Edmonton Oilers prospect Jesse Niinimaki isn't waiting for Gary Bettman and Bob Goodenow to swap ink on a new collective bargaining agreement before he gets a jump on next season.
Like many players, Niinimaki, who spent last season with the Edmonton Road Runners of the AHL, is gearing up for the 2005-06 campaign with the expectation owners and the NHLPA will put the finishing touches on a new CBA any day now.
Niinimaki arrives in Edmonton today to begin several weeks of workouts with fitness consultant Daryl Duke. Niinimaki's mandate is the same as it's been since the Oilers selected him 15th overall at the 2002 Entry Draft, the six-foot-two, 187-pound Finnish centre needs to get bigger and stronger.
Along the way, the hope is he'll get tougher and more confident, too.
"It's all off-ice training," assistant GM Scott Howson said yesterday.
"We just figure it's part of the process we began last season to get him acclimated to North America and have a closer watch on his training. We want him to gain strength."
Niinimaki, 21, who left Ilves Tampere of the Finnish Elite League 18 games into last season and inked an AHL contract with the Oilers on Nov. 4, tallied just 1-0-1 in 24 games of limited duty with the Road Runners.
Aside from some brief flashes in his first pro season on this side of the Atlantic, Niinimaki made little impact with the Road Runners, but the Oilers are giving him the benefit of the doubt that a season-ending shoulder surgery with Ilves in 2003-04 played into that.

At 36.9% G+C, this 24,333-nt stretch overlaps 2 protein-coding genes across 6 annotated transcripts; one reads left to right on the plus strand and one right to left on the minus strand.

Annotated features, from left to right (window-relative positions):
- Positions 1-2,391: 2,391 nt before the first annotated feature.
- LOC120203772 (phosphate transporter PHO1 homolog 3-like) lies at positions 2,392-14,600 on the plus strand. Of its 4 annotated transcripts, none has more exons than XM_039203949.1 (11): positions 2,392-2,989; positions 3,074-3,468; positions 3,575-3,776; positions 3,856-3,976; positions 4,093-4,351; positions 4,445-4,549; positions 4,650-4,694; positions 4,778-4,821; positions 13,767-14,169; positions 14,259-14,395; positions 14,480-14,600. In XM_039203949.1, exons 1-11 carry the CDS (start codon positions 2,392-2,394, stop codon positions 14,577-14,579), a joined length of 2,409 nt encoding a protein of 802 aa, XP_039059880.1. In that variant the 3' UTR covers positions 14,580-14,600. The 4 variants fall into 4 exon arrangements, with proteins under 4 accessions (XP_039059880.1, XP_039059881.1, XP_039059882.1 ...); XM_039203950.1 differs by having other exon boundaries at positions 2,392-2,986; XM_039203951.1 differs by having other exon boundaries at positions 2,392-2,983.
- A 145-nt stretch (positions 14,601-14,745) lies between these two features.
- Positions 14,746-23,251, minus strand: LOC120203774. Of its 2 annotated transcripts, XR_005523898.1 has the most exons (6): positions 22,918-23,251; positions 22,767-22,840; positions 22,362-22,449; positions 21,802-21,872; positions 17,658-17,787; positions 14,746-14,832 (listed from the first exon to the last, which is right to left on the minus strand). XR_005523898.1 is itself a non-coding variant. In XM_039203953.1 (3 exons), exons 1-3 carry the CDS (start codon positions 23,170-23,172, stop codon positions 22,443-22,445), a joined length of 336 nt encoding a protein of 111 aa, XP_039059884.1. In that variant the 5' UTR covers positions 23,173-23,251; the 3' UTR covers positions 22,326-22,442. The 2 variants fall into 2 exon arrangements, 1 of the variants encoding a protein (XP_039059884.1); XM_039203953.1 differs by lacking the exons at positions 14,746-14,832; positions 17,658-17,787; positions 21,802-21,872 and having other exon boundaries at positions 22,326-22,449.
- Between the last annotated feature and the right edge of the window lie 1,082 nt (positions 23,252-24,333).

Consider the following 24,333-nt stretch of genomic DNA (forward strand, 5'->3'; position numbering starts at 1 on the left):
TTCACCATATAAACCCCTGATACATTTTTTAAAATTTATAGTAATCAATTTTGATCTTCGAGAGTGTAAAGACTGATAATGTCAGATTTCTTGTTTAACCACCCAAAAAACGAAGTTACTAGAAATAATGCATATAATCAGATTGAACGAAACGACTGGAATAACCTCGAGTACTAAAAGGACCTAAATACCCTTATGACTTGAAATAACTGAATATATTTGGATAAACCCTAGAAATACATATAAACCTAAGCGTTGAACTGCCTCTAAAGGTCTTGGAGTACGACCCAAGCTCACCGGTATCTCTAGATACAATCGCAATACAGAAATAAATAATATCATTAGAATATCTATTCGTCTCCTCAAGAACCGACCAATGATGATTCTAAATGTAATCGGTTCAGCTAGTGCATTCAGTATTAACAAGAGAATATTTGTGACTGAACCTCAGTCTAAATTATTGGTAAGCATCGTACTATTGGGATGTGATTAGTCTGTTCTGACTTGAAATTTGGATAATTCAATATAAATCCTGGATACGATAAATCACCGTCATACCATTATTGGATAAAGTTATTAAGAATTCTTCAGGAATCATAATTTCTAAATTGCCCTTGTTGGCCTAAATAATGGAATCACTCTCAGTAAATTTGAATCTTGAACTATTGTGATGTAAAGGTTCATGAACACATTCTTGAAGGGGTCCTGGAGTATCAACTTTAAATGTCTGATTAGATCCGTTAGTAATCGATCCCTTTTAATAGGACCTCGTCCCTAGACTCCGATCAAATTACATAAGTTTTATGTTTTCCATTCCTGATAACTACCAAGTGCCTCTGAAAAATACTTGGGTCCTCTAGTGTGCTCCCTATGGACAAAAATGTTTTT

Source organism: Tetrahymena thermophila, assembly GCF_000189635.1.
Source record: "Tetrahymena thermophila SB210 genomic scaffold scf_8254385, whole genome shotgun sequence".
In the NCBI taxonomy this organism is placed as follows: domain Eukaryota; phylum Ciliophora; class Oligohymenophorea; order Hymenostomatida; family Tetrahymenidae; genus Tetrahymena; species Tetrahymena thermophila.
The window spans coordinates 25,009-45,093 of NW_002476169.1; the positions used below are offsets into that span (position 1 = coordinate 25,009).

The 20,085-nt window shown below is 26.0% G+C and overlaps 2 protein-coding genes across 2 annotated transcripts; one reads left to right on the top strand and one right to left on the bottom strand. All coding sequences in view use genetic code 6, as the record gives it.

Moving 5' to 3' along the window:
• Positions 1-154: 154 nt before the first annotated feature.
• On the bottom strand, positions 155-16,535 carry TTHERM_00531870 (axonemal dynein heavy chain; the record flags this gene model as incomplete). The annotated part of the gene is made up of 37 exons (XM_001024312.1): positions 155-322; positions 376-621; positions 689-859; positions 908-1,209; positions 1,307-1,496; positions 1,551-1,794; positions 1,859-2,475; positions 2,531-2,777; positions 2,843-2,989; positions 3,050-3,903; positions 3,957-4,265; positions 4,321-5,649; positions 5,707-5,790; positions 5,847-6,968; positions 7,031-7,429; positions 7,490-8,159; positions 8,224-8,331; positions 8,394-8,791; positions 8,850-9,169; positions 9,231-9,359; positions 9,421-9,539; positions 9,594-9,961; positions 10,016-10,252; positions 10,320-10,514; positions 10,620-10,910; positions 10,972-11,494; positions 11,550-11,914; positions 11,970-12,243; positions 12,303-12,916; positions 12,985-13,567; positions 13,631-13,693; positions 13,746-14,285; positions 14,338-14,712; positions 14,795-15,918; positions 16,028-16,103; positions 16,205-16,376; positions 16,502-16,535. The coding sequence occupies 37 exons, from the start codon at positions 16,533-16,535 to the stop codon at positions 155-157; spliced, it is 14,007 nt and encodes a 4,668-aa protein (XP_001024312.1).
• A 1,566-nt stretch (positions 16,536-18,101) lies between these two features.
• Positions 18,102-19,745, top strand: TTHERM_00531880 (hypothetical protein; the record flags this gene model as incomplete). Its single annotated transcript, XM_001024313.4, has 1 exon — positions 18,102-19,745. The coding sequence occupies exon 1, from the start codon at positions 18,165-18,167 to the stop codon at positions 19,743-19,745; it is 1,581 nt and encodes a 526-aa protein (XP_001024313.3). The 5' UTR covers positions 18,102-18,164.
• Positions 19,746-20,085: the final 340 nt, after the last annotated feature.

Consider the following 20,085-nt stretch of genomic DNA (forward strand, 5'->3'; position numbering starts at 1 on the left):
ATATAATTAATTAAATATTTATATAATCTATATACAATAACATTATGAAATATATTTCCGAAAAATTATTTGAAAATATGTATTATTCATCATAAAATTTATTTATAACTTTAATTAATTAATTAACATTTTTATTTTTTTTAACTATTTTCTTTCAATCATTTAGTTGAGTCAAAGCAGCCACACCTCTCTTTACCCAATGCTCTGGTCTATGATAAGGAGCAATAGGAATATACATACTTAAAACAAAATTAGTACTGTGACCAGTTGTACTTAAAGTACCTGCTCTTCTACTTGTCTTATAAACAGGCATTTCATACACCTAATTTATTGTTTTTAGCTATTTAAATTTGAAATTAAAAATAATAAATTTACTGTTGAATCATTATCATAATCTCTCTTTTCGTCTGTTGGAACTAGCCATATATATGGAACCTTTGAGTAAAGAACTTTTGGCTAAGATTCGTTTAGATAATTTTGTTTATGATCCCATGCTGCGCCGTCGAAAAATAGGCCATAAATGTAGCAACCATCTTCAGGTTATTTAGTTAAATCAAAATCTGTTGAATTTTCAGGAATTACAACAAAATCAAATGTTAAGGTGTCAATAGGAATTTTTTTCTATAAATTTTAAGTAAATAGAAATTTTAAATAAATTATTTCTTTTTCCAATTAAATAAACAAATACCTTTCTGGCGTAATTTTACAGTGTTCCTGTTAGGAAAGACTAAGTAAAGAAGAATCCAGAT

"It's no surprise to us the condition he was in after having surgery," said Howson.
"Him coming over again now is a positive. This is something that he's choosing to do because he thinks it's going to benefit his career."
Niinimaki has bulked up a bit since draft day, edging over the 190-pound mark with Duke's help last season, but he's still got a neck like a stack of dimes and pipe-cleaner arms.
His conditioning also needs work - a specialty of Duke, a tough taskmaster and former kickboxing champion.
Duke figures the pencil-necked pivot should bend the beams at something approaching 200 pounds. Niinimaki is naturally slight of build, much like Ryan Smyth, so he'll never be a 220-pound bruiser.
"I don't know if I see him ever being over 200 pounds. Jesse and Ryan are in the same boat as far as that goes," Duke said. "There was a time when Ryan was just striving to get to 190 pounds.
"You don't have to be a bodybuilder type. You have to consider each player's natural build, but there's an opportunity to build muscle and strength if you go about it the right way."
RUNNING AND WEIGHTS
Niinimaki's regimen with Duke will not only include running and time in the weight room, but sparring sessions and bag work at the Panther Gym.
Duke won't try to turn Niinimaki into a face-washing ruffian, but there are benefits, aside from conditioning, that come with having a clue about how to give and take a punch.
"When you do a boxing workout, you use the whole body," said Duke.
"When you throw a punch and do everything right, you're using everything.
"You work on your footwork, your reflexes and lateral movement.
"Boxing has a way of giving people confidence, whether a player is a fighter or not. I've found over the years it has that effect.
"I've seen younger players go from unsure kids to confident young men."